How Timeshares Work
Timeshares were created to give people the opportunity to own a piece of a vacation resort property, and it was originally done by splitting up condominium units into specific blocks of time. Usually this would be for 50 one week intervals per unit. For quite a few years, this system worked in theory and practice. Property owners could come and enjoy their vacation for their fixed time each year, and they didn’t have to worry about the upkeep of the property since that was taken care of by the resort.
However, over the past 15 years or so, timeshare ownership has dramatically changed. With the internet’s increased popularity, consumers now have numerous choices and this applied to the vacation industry as well. Timeshare owners were looking to expand their vacation choices beyond their fixed week and fixed location, and the expanding timeshare vacation industry was happy to accommodate vacationing consumers.
Timeshare owners were offered a new option, trading in their deeded ownership in exchange for receiving an annual quota of “points” which were redeemable for resorts stays at a number of resorts owned by the same developer, many of whom have been acquiring more resort locations to grow and to accommodate both their former timeshare interest owners and new vacationers as well.
Nowadays the timeshare “owner” does not purchase actual real estate so much as he or she gains entrance to a resort complex and/or chain offering more flexible time periods and locations. This newer form of resort interest is sometimes referred to as a ‘right to use’ ownership, although, as noted herein, the so called ‘right to use’ is clearly a restricted right, and the continuing use of the term ‘ vacation ownership’ is becoming a bit of a stretch as well.
Just as owning an actual time divided piece of real estate at a specified location has its downsides, over time this newer form of vacation ownership also has revealed some of its disadvantages as well, which perhaps were not immediately evident to the former timeshare owner who chose to convert their property ownership to something more comparable to a ‘vacation club’ than actual resort property ownership.
While the newer ‘right to use owner’ still has an annual maintenance fee obligation as he or she did as a deeded owner, they no longer have an ‘automatic’ fixed week that they can plan their next vacation time around. Now, they are contractually required to contact a centralized reservation center and attempt to reserve their chosen time and location. Additionally, they are encouraged to attempt that reservation placement around eleven months beforehand, to have a fair chance to see their first choice become reality!
If that seems like a lengthy amount of lead time, perhaps difficult to commit to that far in advance, consider that one of the roadblocks to booking a reservation is that you are now competing not only with other timeshare owners, but in many instances, also with the general public who simply access the relevant resort website and, without any owner or member relationship with the resort, are able to secure a booking, and from a priority standpoint, it seems in some situations that members of the public may receive a booking priority over the owner/member!
From an economic perspective, it appears that whatever advantages timeshare owners have had in the earlier days of timeshare ownership, the folks coming on board more recently arguably will spend more for their resort than a member of the general public who utilizes a readily available travel app such as Travelocity, Expedia, Hotels.com or even going directly to the website of the particular hospitality brand being referenced, like Marriott, Hilton, or Holiday Inn. Indeed the competition created by the internet, has made packaged resort stays quite economical to the general public.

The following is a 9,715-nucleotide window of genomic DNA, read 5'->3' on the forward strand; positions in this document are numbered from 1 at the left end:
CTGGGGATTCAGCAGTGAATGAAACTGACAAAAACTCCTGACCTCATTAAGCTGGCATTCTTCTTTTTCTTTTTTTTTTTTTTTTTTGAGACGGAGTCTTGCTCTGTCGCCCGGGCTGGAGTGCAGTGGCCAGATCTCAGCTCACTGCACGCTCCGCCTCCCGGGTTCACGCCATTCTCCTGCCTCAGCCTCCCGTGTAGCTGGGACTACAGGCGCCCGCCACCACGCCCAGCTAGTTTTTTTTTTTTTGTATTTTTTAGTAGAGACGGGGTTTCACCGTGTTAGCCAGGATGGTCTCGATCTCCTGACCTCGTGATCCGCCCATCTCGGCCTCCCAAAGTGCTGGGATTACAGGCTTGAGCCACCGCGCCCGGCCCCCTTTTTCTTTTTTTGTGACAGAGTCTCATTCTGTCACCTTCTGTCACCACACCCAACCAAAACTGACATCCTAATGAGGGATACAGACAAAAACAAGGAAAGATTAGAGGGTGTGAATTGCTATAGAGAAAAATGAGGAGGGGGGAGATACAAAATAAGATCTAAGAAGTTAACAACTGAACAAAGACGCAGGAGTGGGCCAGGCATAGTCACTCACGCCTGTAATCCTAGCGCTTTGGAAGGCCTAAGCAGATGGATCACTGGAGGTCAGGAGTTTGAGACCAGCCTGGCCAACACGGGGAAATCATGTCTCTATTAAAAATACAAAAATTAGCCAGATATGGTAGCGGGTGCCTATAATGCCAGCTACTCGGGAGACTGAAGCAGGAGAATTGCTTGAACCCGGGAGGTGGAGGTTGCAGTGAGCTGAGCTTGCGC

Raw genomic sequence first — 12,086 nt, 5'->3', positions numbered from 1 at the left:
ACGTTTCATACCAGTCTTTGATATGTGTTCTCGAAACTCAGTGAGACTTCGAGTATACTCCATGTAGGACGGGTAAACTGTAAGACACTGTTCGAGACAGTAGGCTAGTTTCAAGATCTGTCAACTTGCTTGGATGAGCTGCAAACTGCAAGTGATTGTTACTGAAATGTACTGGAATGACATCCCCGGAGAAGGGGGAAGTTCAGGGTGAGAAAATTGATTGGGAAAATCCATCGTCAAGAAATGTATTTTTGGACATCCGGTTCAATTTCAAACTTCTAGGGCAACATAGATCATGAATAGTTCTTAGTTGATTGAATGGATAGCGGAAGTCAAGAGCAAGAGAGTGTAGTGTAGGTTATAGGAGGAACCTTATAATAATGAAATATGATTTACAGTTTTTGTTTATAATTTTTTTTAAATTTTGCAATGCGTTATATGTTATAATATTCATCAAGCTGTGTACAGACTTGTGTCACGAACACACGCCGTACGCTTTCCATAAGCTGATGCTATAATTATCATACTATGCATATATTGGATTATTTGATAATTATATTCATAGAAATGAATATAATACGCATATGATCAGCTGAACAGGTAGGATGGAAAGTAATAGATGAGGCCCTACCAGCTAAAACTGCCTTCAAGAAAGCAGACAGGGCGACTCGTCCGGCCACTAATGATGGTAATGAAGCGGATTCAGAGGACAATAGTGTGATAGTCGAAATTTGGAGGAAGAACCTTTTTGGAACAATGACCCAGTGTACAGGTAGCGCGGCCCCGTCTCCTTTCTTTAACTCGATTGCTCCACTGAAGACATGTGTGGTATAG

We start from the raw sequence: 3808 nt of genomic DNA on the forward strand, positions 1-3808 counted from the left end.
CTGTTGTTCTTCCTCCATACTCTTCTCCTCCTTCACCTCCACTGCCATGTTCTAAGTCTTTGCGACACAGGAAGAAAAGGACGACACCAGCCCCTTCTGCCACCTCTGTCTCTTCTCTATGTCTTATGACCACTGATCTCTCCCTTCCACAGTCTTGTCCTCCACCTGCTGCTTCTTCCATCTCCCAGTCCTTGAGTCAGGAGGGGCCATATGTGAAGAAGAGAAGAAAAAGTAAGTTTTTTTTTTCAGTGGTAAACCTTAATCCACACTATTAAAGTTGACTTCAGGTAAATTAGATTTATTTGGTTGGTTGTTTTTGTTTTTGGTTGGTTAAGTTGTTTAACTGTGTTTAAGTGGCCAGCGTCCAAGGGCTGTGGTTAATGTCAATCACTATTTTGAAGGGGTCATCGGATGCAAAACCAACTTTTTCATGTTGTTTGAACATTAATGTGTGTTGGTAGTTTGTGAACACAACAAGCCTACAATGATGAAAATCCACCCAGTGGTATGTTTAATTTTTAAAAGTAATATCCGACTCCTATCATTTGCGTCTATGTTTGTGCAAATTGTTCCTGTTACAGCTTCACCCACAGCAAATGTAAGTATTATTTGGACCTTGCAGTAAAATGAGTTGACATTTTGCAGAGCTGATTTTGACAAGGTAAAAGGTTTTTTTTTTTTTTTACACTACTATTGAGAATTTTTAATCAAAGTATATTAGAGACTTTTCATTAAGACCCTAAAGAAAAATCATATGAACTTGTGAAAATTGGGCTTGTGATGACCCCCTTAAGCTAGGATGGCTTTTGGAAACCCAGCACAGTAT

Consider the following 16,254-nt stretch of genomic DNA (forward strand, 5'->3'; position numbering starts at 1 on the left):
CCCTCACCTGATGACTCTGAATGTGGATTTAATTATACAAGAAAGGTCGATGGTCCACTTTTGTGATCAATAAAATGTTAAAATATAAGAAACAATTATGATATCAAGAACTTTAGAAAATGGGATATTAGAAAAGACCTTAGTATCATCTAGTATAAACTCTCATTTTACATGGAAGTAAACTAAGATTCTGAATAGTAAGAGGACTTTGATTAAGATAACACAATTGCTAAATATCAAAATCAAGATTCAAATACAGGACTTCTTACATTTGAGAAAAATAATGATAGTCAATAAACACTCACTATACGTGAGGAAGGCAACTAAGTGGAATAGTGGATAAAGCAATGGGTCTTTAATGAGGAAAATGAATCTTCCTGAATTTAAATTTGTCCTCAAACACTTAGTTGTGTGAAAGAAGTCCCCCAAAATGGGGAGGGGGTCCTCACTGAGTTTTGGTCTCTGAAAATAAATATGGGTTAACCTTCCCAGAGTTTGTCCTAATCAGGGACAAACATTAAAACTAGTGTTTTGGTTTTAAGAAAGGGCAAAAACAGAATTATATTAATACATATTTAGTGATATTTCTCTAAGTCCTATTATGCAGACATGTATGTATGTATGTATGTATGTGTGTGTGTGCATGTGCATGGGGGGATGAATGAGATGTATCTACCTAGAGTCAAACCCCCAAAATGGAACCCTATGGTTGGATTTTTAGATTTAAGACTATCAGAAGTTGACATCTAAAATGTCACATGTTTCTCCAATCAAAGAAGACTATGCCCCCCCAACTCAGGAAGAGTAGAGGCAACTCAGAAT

To test this concept, timeshare “owners” should compare their annual maintenance fee resort obligation to the web advertised price of a six or seven night stay for anyone booking on the site. To the extent that the cost to stay is roughly equal to the cost of their annual maintenance fee and further given that there’s rarely a way to recoup the initial purchase price given the absence of a re-sale market, it makes better economic sense to be an internet guest than an “owner” in many instances.
As to any remaining advantages of being a timeshare owner these days, given the absence of any advance assurance that you can reserve “your” unit at your convenience, or even recoup any purchase monies initially paid at time of purchase upon attempted resale, it’s difficult to see many advantages to resort ‘membership’. In fact, the downsides to ownership/membership continue to include that pesky ongoing and generally increasing annual maintenance fee obligation even when you are unable to secure an annual booking that meets your time and other requirements. It’s hard to reconcile the fact that as an ‘owner’ you must pay an annual maintenance fee but with no assurance that you’ll be able to vacation at your choice of time or location.
This article is for informational purposes and is not intended as legal advice. If you feel you need a timeshare attorney, you should seek out a professional who can assist you with your individual ownership issue.
Led by timeshare attorneys Michael D. Finn and J. Andrew Meyer with over 75 years experience, the Finn Law Group is a consumer protection firm that specializes in timeshare related matters. Contact us for a free consultation today at 727-214-0700 or email us at firstname.lastname@example.org.